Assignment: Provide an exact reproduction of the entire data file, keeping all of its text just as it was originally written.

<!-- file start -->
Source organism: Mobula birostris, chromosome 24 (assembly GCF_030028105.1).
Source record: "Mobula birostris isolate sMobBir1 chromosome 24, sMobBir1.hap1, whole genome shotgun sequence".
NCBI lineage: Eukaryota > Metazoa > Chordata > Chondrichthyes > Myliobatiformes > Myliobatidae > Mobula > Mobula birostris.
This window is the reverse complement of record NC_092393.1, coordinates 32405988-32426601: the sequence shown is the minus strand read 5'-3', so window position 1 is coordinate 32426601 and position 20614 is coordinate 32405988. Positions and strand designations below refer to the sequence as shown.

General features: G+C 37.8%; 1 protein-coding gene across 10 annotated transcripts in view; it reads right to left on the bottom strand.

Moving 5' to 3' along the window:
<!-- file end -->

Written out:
Source organism: Mobula birostris, chromosome 24 (assembly GCF_030028105.1).
Source record: "Mobula birostris isolate sMobBir1 chromosome 24, sMobBir1.hap1, whole genome shotgun sequence".
NCBI lineage: Eukaryota > Metazoa > Chordata > Chondrichthyes > Myliobatiformes > Myliobatidae > Mobula > Mobula birostris.
This window is the reverse complement of record NC_092393.1, coordinates 32405988-32426601: the sequence shown is the minus strand read 5'-3', so window position 1 is coordinate 32426601 and position 20614 is coordinate 32405988. Positions and strand designations below refer to the sequence as shown.

General features: G+C 37.8%; 1 protein-coding gene across 10 annotated transcripts in view; it reads right to left on the bottom strand.

Moving 5' to 3' along the window: